Some things to look for:

  • Shows preferences for toys.
  • Imitates another child’s play.
  • Begins to ask questions and asks for things by name.
  • Has vocabulary of several hundred works, including names of toys.
  • Uses two-three word sentences.
  • Able to follow simple commands.
  • Hums or tries to sing.
  • Enjoys singing familiar songs.
  • Listens to short rhymes or fingerplays.
  • Talks to self and ” jabbers” expressively.
  • Enjoys exploring and getting into everything.
  • Enjoys simple pretend play.

24 to 36 months (2 to 3 years)

Independence is the key description for this age! Two year olds want to do things by themselves one minute, and the next they will want you to do those things for them. They are very active — usually non-stop from the time they open their eyes until they fall asleep. Play with and enjoy your child. Explore new places and objects together.

Some things to look for:

  • Able to take part in simple conversations.
  • Able to name a variety of objects.
  • Intrigued by cause and effect actions.
  • Beginning to see that things have a purpose.
  • Starts to make groups of things like animals, cars and food in his/her mind.
  • Asks many questions.
  • Follows two-step directions.
  • Begins to make choices.
  • Says names of toys.
  • Interested in learning how to use common things.

36 to 48 months (3 to 4 years)

Children at this age are emerging from the negativism of a 2-year-old to a more cooperative young child as a 3-year-old. Imagination begins to take over. Your child will begin to watch everyone around in new ways. Your child will begin symbolic play where toys and objects are used to act out events and interactions. Learning is best done through play. Children will try different techniques and ideas and determine what works best for them. They also are learning about themselves as social people. They are interested in mastering motor skills and they enjoy the repetition of riding a tricycle or climbing up and down stairs. They also like to repeat activities or may do and undo actions like putting a puzzle together. This is important to their later understanding of how things change or remain the same. Have fun playing out of doors with your child and enjoy physical activities with him/her.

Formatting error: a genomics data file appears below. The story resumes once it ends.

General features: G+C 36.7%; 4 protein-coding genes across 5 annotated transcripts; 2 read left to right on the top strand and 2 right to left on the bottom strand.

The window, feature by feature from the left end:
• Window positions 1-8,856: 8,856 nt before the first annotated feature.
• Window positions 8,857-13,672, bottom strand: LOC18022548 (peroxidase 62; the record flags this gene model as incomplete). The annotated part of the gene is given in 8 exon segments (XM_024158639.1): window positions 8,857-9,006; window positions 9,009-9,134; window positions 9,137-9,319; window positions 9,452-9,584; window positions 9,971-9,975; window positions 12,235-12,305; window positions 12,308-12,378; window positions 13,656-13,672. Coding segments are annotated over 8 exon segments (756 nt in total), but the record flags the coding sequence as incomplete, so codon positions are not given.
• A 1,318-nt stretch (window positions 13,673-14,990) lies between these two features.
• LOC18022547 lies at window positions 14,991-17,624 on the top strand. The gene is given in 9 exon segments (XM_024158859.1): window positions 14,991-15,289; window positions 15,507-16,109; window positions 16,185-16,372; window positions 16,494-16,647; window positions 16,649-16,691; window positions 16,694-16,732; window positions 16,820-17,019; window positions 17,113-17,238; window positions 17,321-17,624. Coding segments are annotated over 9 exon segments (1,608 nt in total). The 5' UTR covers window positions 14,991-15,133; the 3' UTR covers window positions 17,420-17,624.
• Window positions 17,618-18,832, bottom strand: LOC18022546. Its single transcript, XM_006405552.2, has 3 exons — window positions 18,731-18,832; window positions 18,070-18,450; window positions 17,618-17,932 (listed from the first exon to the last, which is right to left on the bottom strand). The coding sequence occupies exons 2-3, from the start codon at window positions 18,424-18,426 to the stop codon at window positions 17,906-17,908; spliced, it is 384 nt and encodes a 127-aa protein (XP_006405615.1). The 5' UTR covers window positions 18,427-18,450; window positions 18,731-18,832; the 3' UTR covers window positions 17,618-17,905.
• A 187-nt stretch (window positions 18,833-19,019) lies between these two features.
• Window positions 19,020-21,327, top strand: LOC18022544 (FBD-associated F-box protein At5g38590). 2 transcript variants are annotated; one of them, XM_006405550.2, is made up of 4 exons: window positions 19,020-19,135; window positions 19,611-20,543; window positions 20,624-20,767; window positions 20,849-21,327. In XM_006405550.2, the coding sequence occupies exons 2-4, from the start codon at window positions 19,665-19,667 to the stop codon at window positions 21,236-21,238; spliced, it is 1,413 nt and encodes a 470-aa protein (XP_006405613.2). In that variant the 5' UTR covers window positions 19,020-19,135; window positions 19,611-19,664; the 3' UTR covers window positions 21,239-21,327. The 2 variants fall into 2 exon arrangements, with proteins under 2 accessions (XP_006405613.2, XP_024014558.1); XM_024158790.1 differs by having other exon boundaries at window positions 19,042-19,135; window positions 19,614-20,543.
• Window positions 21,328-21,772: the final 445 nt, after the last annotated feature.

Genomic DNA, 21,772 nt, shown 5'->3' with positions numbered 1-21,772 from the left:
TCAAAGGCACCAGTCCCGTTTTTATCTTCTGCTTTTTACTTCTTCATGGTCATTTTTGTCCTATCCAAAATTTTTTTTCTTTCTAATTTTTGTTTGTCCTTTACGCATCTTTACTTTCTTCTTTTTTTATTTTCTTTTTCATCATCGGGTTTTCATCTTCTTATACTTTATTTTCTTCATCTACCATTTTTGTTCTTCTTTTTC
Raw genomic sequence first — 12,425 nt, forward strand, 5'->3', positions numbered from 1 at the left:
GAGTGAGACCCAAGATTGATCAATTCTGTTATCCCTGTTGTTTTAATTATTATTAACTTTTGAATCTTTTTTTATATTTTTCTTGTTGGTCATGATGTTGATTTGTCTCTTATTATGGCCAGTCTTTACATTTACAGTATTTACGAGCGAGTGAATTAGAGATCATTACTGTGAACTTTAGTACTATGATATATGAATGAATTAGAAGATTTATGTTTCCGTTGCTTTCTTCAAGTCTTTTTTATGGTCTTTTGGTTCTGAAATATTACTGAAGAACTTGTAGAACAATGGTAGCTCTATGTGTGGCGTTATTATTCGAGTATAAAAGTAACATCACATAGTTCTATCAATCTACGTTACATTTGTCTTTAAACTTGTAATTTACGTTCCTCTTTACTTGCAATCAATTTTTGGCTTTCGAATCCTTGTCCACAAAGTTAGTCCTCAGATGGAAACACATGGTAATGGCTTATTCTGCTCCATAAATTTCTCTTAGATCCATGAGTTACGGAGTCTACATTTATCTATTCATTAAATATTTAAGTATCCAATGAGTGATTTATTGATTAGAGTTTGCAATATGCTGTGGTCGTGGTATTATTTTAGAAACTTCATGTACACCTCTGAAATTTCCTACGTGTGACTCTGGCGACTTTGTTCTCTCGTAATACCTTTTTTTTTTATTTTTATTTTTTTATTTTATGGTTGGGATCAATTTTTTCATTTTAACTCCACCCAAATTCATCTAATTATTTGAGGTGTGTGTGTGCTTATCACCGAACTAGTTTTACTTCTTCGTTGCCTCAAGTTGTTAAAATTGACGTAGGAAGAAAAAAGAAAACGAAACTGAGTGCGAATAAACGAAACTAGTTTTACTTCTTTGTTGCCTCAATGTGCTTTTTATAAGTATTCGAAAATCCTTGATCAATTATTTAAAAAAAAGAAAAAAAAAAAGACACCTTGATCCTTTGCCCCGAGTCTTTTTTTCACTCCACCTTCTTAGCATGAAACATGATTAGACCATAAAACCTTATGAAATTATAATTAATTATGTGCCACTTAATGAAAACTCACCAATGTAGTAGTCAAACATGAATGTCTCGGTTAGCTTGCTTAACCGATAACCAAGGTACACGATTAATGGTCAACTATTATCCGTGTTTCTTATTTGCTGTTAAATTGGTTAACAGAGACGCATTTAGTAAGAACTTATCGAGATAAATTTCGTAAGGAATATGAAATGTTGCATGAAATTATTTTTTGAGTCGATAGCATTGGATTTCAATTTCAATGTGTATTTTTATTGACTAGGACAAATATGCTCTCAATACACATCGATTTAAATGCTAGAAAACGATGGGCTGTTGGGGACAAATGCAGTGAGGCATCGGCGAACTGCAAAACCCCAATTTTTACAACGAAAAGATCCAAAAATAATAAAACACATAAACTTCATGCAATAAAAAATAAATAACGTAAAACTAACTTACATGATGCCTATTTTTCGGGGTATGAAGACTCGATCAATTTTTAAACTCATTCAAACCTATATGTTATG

Some things to look for:

  • Enjoys making simple choices.
  • Talks in complete sentences.
  • Enjoys familiar stories told without changing words or sequence of story.
  • Able to listen to short stories and books.
  • Able to tell simple stories from books with pictures.
  • Alert and curious.
  • Constantly asks “why” questions.
  • Enjoys guessing games and riddles.
  • Able to carry out two or more directions.
  • Understands the sequence of events.
  • Beginning to understand the concept of time.
  • Able to match simple colors and shapes.
  • Begins to sort by size, shape and color.
  • Sings and learns fingerplays.
  • Able to distinguish between night and day.
  • Likes to listen to short stories.
  • Interested in similarities and differences.
  • Can count two-three objects.
  • Can put together a six-piece puzzle.

48 to 60 months (4- 5 years)

Children this age feel good about the things that they can do. Their language development is in full force as they love to talk. They delight in wild stories and often their imagination becomes greater than life. Lot of energy and willingness to try new adventures is characteristic of this age group. Children are bold and need to be watched closely as they are child and share in their joy of discovery and understanding.

Some things to consider:

  • Understands routines and can tell what activity comes first and second in a sequence.
  • Asks questions constantly to gain information.
  • Speaks in complex sentences.
  • Interested in life-death concepts.
  • Interested in how things work.
  • Full of ideas.
  • Can stay with an activity for 10-15 minutes.
  • Beginning to have basic concepts related to number, size, weight, colors, textures and distance.
  • Asks and answers who, what, when, why and where questions.
  • Understands the immediate passage of time.
  • Can follow two unrelated directions.
  • Still confuses reality with fantasy.
  • Able to remember stories and repeat them.
  • Like to argue and reason.
  • Enjoys riddles and jokes.
  • Enjoys creating and telling stories.
  • Knows basic colors.
  • Can understand and use comparative terms like big, bigger, biggest.

What kinds of physical skills does my 3-4- month-old have?

Three to Four Months

Gross Motor

  • Rests on forearm.
  • Good head control.
  • Able to arch back if held under stomach.
  • Rolls from front to back
  • Sits well when propped.

Visual and Fine Motor

  • Hands unfisted most of the time.
  • Able to follow an object in a circular motion.
  • Looks at hands and fingers.
  • Grasps and holds objects.
  • Brings objects to mouth.


  • Coos.
  • Crying varies with hunger, pain, excitement, frustration, dirty diaper.
  • Echoes the speaker immediately.
  • Smiles spontaneously.
  • Laughs.

What kinds of physical skills does my infant have?

Looking at a physical development chart can help you find out what an infant’s physical skills are.

One to 2 Months.

Gross Motor

  • Raises head slightly while on stomach.
  • Makes some jerky, uncontrolled crawling movements.
  • Lifts up chin.
  • Lifts head and chest off a surface while on stomach.